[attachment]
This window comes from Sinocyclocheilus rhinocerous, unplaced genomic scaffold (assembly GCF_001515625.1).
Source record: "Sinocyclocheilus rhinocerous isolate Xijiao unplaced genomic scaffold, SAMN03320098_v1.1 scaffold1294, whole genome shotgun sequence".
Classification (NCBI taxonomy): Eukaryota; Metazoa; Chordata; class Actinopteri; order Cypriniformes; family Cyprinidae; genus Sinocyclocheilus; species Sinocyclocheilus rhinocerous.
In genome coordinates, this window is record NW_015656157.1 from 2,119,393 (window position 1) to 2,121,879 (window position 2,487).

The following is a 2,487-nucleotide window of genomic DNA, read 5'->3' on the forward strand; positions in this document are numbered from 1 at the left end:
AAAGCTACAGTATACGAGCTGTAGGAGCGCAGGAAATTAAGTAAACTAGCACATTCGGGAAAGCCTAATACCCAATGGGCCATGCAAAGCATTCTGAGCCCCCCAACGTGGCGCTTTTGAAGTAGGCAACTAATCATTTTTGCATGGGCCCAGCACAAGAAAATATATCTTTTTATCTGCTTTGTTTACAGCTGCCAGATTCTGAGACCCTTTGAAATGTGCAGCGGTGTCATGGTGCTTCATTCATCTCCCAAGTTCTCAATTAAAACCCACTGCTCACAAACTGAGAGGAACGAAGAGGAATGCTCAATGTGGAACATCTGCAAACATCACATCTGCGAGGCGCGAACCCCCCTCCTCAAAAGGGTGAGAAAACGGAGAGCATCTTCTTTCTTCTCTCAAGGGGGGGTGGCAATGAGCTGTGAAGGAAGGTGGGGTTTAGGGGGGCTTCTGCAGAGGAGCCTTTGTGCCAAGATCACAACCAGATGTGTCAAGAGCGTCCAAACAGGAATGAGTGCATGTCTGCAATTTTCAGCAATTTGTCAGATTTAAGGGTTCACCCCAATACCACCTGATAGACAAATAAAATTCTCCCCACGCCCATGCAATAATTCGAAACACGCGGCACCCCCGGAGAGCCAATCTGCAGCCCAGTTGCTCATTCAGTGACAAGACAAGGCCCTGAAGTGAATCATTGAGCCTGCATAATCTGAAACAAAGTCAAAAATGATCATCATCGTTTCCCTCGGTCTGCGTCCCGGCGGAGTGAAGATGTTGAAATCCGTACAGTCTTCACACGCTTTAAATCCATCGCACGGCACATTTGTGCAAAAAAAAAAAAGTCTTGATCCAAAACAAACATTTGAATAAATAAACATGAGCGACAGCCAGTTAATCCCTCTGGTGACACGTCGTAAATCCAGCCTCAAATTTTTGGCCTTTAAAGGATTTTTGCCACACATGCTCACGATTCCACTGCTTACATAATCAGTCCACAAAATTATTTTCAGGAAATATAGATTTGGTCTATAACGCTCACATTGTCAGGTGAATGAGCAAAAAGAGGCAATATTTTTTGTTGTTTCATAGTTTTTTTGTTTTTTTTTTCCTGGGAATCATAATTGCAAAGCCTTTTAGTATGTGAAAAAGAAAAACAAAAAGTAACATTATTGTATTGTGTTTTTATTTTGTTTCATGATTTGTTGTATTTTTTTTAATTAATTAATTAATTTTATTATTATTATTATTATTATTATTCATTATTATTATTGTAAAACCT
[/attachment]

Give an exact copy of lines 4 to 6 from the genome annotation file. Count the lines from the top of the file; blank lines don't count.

In genome coordinates, this window is record NW_015656157.1 from 2,119,393 (window position 1) to 2,121,879 (window position 2,487).

The following is a 2,487-nucleotide window of genomic DNA, read 5'->3' on the forward strand; positions in this document are numbered from 1 at the left end:
AAAGCTACAGTATACGAGCTGTAGGAGCGCAGGAAATTAAGTAAACTAGCACATTCGGGAAAGCCTAATACCCAATGGGCCATGCAAAGCATTCTGAGCCCCCCAACGTGGCGCTTTTGAAGTAGGCAACTAATCATTTTTGCATGGGCCCAGCACAAGAAAATATATCTTTTTATCTGCTTTGTTTACAGCTGCCAGATTCTGAGACCCTTTGAAATGTGCAGCGGTGTCATGGTGCTTCATTCATCTCCCAAGTTCTCAATTAAAACCCACTGCTCACAAACTGAGAGGAACGAAGAGGAATGCTCAATGTGGAACATCTGCAAACATCACATCTGCGAGGCGCGAACCCCCCTCCTCAAAAGGGTGAGAAAACGGAGAGCATCTTCTTTCTTCTCTCAAGGGGGGGTGGCAATGAGCTGTGAAGGAAGGTGGGGTTTAGGGGGGCTTCTGCAGAGGAGCCTTTGTGCCAAGATCACAACCAGATGTGTCAAGAGCGTCCAAACAGGAATGAGTGCATGTCTGCAATTTTCAGCAATTTGTCAGATTTAAGGGTTCACCCCAATACCACCTGATAGACAAATAAAATTCTCCCCACGCCCATGCAATAATTCGAAACACGCGGCACCCCCGGAGAGCCAATCTGCAGCCCAGTTGCTCATTCAGTGACAAGACAAGGCCCTGAAGTGAATCATTGAGCCTGCATAATCTGAAACAAAGTCAAAAATGATCATCATCGTTTCCCTCGGTCTGCGTCCCGGCGGAGTGAAGATGTTGAAATCCGTACAGTCTTCACACGCTTTAAATCCATCGCACGGCACATTTGTGCAAAAAAAAAAAAGTCTTGATCCAAAACAAACATTTGAATAAATAAACATGAGCGACAGCCAGTTAATCCCTCTGGTGACACGTCGTAAATCCAGCCTCAAATTTTTGGCCTTTAAAGGATTTTTGCCACACATGCTCACGATTCCACTGCTTACATAATCAGTCCACAAAATTATTTTCAGGAAATATAGATTTGGTCTATAACGCTCACATTGTCAGGTGAATGAGCAAAAAGAGGCAATATTTTTTGTTGTTTCATAGTTTTTTTGTTTTTTTTTTCCTGGGAATCATAATTGCAAAGCCTTTTAGTATGTGAAAAAGAAAAACAAAAAGTAACATTATTGTATTGTGTTTTTATTTTGTTTCATGATTTGTTGTATTTTTTTTAATTAATTAATTAATTTTATTATTATTATTATTATTATTATTCATTATTATTATTGTAAAACCT